Skip to main content

NASA’s Mars helicopter spins blades for last time before launch

NASA is making the final preparations for its Mars 2020 mission, set for launch in July.

The space agency recently reported the completion of important testing at the Kennedy Space Center in Florida, close to where the rocket and spacecraft carrying the recently named Perseverance rover will lift off in three months’ time.

NASA Mars Helicopter Technology Demonstration

The testing included the last spin of NASA’s Mars Helicopter rotor blades, which will be heading to the Red Planet attached to Perseverance. In the trial, engineers rotated the blades at 50 revolutions per minute, far slower than the approximately 2,500 revolutions per minute that the blades will make during actual deployment.

There’s much excitement surrounding the Mars Helicopter as it’s set to become the very first aircraft to fly on another planet. The machine will help NASA to find potentially useful research sites on the Martian surface, and also gather data for mapping routes for future Mars rovers.

Mars 2020 helicopter
The Mars Helicopter in the lab. NASA

The helicopter (above) weighs just 4 pounds (1.8 kg) and is kept airborne by two pairs of 120-cm-long rotors, one mounted above the other. Solar cells and batteries take care of its power needs, while an internal heater will help it deal with the planet’s dramatic drop in temperature at night. Using the rover as a launch and landing pad, each flight will last around 90 seconds, during which time the helicopter will reach a height of around 16 feet.

The helicopter features a downward-facing 12-megapixel camera, with captured imagery beamed back to Earth via the rover.

To enable autonomous flight, the team at NASA’s Jet Propulsion Laboratory (JPL) developed a vision-based navigation system that analyzes the camera images and combines the information with data from other instruments monitoring the helicopter’s position, velocity, and attitude.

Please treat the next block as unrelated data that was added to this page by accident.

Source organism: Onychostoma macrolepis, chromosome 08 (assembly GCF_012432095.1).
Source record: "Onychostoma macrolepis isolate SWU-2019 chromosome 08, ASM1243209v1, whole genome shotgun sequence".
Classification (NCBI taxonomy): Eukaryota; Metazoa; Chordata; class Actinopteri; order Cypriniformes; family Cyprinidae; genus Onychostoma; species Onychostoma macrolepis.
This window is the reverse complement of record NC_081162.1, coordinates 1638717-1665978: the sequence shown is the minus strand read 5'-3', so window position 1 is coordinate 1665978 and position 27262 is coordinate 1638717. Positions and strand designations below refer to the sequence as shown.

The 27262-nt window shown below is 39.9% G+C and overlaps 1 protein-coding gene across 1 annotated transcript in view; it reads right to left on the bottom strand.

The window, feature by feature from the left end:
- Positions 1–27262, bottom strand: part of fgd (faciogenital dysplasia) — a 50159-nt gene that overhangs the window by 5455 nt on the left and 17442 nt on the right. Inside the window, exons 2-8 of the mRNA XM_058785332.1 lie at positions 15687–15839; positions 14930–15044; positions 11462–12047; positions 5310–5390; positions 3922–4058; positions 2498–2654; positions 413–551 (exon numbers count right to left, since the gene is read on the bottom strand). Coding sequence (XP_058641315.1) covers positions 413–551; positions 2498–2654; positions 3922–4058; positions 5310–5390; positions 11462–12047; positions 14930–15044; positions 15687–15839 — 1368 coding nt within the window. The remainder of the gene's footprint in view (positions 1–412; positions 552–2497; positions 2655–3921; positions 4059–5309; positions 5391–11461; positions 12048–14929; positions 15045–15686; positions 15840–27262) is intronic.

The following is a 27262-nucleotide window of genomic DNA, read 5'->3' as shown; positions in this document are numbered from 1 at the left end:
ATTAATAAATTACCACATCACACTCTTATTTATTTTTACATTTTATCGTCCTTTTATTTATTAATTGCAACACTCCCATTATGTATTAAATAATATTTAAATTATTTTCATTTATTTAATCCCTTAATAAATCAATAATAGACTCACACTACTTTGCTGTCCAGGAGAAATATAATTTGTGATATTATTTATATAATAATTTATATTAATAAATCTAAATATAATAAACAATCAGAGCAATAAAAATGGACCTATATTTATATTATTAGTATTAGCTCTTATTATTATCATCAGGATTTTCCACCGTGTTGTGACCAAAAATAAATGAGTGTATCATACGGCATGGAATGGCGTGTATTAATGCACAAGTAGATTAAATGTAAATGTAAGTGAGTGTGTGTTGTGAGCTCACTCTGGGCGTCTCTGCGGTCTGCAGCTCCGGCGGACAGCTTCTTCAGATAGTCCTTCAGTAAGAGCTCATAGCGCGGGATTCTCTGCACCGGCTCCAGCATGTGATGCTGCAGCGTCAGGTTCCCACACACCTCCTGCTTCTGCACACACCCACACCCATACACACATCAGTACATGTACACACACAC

Its first controlled flight took place in 2016 inside JPL’s own space simulator, a large vacuum chamber where the conditions of the Martian atmosphere are able to be replicated. Since then the helicopter’s design has been gradually refined in readiness for the upcoming space trip.

NASA has also been finalizing other parts of the mission ahead of launch.

The COVID-19 outbreak has caused the space agency to suspend work on its Space Launch System and Orion projects, but at the current time, the Mars Helicopter is still set to launch with the rover on a United Launch Alliance Atlas V rocket in July, reaching the distant planet in February 2021.

Editors' Recommendations

Trevor Mogg
Contributing Editor
Not so many moons ago, Trevor moved from one tea-loving island nation that drives on the left (Britain) to another (Japan)…
NASA marks a year since Mars drone’s historic first flight
NASA's Ingenuity helicopter.

NASA’s team at the Jet Propulsion Laboratory (JPL) in Southern California is celebrating one year since its plucky Ingenuity helicopter became the first aircraft to achieve controlled, powered flight on another planet.

Ingenuity's maiden flight took place on April 19, 2021, and the team marked occasion by sharing a video showing that special moment 12 months ago when news came through that the drone-like aircraft had successfully performed its record-breaking first flight:

Read more
NASA’s Ingenuity helicopter sets new flight records on Mars
NASA's Ingenuity helicopter.

NASA’s space helicopter has set two new flight records on Mars.

During what the mission team described as Ingenuity’s “most ambitious flight” among its 25 trips to date, the 4-pound, 19-inch-high helicopter flew a distance of 2,324.2 feet (708.4 meters), smashing its previous record of 2,072.8 feet (631.8 meters) by 251.4 feet (76.6 meters).

Read more
NASA’s Mars helicopter will fly furthest yet in next flight
NASA's Ingenuity helicopter.

In the year since NASA’s Mars helicopter first hovered above the martian surface to become the only aircraft to achieve powered, controlled flight on another planet, Ingenuity has taken 23 additional flights.

Now the mission team at NASA’s Jet Propulsion Laboratory (JPL) is prepping the 4-pound, 19-inch-high helicopter for a record-breaking flight of 704 meters, a distance that will smash its current record by 77 meters.

Read more